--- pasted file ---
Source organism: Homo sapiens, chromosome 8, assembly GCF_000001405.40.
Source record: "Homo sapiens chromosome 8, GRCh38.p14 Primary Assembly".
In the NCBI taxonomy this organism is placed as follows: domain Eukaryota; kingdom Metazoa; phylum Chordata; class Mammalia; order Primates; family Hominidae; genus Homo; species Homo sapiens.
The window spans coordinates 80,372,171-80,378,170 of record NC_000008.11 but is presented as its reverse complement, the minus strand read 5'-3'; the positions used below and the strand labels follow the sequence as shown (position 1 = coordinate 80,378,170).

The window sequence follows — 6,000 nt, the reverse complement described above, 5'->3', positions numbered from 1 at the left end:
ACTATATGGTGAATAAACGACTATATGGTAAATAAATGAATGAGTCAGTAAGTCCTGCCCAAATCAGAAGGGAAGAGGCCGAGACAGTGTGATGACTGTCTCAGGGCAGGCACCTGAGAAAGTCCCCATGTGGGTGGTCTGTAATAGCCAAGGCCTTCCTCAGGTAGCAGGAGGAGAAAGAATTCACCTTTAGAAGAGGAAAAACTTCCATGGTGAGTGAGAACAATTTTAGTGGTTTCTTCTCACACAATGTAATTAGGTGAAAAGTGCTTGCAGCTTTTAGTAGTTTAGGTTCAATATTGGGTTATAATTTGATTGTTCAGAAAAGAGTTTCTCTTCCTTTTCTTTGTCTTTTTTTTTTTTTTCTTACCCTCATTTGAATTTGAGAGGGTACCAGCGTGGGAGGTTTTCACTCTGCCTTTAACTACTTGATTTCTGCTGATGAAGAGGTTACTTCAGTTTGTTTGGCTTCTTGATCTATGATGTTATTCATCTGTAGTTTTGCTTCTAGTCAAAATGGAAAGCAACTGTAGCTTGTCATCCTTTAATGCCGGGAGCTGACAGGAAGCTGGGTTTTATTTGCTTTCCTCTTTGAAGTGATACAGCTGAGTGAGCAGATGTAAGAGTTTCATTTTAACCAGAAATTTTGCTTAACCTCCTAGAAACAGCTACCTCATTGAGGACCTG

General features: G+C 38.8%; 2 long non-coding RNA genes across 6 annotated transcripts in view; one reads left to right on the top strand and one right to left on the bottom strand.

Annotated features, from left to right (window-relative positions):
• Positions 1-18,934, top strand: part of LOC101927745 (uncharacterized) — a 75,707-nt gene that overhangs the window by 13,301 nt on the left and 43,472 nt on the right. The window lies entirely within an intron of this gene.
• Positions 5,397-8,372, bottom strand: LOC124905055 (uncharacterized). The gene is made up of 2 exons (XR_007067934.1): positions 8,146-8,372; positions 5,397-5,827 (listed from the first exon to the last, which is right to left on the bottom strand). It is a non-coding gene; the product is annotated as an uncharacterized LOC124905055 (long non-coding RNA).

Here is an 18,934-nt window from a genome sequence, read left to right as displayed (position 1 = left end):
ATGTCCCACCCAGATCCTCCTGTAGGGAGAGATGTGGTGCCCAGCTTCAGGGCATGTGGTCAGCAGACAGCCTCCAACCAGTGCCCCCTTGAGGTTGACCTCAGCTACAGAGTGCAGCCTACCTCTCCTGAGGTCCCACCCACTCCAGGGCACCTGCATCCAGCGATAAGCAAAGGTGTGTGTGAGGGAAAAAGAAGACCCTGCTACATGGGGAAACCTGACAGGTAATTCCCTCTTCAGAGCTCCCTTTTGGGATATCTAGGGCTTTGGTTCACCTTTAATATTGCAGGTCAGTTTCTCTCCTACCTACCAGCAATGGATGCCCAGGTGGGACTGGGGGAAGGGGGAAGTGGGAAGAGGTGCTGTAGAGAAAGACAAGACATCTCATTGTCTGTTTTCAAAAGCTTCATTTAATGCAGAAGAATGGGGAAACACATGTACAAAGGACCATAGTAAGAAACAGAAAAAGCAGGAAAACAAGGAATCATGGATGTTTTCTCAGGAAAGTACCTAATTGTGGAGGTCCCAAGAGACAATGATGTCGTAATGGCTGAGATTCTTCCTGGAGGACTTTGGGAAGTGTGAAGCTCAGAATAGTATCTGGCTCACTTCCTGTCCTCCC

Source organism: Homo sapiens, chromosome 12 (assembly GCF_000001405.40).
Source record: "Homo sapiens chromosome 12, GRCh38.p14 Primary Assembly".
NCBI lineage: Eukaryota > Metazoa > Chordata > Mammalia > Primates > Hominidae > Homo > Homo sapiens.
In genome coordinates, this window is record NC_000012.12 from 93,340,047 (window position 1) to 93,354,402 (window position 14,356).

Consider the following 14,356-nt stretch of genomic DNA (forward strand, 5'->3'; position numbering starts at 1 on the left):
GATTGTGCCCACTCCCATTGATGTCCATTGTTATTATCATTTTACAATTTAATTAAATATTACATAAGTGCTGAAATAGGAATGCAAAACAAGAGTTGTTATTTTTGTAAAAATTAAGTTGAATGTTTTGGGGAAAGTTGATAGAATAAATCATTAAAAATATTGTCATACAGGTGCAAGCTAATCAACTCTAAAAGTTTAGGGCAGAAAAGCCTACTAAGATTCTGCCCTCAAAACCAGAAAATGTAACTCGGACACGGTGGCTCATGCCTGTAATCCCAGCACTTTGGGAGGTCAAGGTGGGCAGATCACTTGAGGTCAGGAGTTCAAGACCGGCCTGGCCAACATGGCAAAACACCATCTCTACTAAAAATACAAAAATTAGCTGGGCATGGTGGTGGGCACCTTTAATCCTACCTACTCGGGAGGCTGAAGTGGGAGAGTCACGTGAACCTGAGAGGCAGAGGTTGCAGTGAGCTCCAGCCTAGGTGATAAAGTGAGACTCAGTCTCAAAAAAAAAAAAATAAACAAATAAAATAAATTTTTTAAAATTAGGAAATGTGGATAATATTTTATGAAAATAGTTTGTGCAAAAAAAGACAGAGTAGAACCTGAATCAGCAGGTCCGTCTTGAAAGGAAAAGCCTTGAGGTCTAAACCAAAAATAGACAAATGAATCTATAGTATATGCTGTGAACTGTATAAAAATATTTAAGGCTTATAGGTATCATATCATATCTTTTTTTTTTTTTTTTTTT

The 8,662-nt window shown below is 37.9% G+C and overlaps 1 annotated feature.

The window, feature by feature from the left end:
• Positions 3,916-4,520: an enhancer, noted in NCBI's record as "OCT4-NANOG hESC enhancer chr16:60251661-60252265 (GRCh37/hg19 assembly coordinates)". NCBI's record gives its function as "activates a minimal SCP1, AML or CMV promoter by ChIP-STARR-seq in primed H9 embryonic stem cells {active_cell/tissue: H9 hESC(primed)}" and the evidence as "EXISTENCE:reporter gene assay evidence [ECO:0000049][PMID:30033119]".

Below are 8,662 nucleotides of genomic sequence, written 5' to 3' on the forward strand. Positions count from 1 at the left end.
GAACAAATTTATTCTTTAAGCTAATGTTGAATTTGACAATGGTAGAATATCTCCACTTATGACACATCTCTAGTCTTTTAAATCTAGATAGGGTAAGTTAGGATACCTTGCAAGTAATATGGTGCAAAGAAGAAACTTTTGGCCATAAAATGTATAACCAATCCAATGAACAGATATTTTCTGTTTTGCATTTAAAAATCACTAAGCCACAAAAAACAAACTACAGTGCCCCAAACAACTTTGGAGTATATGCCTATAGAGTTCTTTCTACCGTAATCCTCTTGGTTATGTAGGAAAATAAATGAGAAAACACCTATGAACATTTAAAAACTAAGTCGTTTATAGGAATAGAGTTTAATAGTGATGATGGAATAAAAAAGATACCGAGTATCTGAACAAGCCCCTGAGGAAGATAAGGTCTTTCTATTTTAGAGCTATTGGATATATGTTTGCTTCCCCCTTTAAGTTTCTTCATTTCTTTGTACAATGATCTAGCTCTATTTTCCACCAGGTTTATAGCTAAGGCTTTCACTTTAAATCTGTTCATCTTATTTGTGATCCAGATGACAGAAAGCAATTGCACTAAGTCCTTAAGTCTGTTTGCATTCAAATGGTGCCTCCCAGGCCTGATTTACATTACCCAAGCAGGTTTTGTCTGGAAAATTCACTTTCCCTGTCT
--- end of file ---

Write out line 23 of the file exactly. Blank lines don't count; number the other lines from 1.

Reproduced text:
GAACAAATTTATTCTTTAAGCTAATGTTGAATTTGACAATGGTAGAATATCTCCACTTATGACACATCTCTAGTCTTTTAAATCTAGATAGGGTAAGTTAGGATACCTTGCAAGTAATATGGTGCAAAGAAGAAACTTTTGGCCATAAAATGTATAACCAATCCAATGAACAGATATTTTCTGTTTTGCATTTAAAAATCACTAAGCCACAAAAAACAAACTACAGTGCCCCAAACAACTTTGGAGTATATGCCTATAGAGTTCTTTCTACCGTAATCCTCTTGGTTATGTAGGAAAATAAATGAGAAAACACCTATGAACATTTAAAAACTAAGTCGTTTATAGGAATAGAGTTTAATAGTGATGATGGAATAAAAAAGATACCGAGTATCTGAACAAGCCCCTGAGGAAGATAAGGTCTTTCTATTTTAGAGCTATTGGATATATGTTTGCTTCCCCCTTTAAGTTTCTTCATTTCTTTGTACAATGATCTAGCTCTATTTTCCACCAGGTTTATAGCTAAGGCTTTCACTTTAAATCTGTTCATCTTATTTGTGATCCAGATGACAGAAAGCAATTGCACTAAGTCCTTAAGTCTGTTTGCATTCAAATGGTGCCTCCCAGGCCTGATTTACATTACCCAAGCAGGTTTTGTCTGGAAAATTCACTTTCCCTGTCT